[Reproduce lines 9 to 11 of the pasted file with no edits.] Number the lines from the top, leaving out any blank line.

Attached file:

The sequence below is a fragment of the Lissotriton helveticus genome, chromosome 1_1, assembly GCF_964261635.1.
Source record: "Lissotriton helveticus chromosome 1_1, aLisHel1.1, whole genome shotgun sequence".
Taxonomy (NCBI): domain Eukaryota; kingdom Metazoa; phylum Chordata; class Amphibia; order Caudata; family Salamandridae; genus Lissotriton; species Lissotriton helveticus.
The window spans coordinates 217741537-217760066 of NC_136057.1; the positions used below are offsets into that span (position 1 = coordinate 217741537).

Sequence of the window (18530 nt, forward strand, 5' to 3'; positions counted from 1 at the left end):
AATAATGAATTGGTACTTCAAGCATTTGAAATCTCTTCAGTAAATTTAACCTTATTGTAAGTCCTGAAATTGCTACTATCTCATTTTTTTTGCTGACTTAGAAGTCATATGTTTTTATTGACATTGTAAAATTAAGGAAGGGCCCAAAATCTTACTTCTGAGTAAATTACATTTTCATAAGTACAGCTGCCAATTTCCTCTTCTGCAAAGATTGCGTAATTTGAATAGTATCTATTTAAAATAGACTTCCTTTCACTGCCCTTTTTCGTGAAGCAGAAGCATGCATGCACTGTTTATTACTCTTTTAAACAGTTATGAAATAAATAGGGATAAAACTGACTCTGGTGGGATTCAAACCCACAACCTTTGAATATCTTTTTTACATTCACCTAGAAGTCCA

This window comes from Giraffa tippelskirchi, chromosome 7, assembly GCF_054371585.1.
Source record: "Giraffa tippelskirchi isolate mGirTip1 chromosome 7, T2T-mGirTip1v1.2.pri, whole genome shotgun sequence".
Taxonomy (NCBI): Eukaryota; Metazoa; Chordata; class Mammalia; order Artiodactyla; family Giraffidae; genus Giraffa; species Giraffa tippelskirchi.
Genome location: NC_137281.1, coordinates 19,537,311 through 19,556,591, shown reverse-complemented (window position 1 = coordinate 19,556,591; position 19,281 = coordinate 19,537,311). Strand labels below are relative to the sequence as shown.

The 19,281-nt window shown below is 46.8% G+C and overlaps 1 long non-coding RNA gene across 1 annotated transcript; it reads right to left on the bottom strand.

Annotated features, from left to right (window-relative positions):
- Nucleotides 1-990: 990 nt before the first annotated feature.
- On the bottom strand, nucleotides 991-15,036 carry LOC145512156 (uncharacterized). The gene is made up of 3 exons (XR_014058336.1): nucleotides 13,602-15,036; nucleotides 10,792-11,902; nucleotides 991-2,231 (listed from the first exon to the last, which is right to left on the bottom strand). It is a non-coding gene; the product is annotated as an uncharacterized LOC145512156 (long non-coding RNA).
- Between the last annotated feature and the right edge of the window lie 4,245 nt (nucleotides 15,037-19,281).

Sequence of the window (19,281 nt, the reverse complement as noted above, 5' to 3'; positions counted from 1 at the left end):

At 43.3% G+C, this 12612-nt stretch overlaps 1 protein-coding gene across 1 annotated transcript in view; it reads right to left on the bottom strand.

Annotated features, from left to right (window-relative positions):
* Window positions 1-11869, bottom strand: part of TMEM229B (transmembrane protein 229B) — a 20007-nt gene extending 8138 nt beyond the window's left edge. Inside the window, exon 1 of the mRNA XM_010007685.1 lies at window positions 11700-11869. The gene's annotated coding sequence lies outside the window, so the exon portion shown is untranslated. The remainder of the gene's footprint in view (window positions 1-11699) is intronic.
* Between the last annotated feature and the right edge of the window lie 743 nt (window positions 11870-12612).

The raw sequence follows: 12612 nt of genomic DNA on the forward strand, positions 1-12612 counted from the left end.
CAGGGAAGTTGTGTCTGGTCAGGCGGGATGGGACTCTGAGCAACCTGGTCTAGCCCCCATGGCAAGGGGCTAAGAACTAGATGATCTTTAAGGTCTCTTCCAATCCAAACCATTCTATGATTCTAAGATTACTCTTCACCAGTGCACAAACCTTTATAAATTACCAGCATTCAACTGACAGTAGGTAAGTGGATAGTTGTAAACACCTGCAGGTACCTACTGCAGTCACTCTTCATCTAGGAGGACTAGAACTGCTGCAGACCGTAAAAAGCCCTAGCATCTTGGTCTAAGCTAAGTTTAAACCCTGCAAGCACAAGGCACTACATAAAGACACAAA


Taxonomy (NCBI): Eukaryota; Metazoa; Chordata; class Mammalia; order Artiodactyla; family Giraffidae; genus Giraffa; species Giraffa tippelskirchi.
Genome location: NC_137281.1, coordinates 19,537,311 through 19,556,591, shown reverse-complemented (window position 1 = coordinate 19,556,591; position 19,281 = coordinate 19,537,311). Strand labels below are relative to the sequence as shown.

The 19,281-nt window shown below is 46.8% G+C and overlaps 1 long non-coding RNA gene across 1 annotated transcript; it reads right to left on the bottom strand.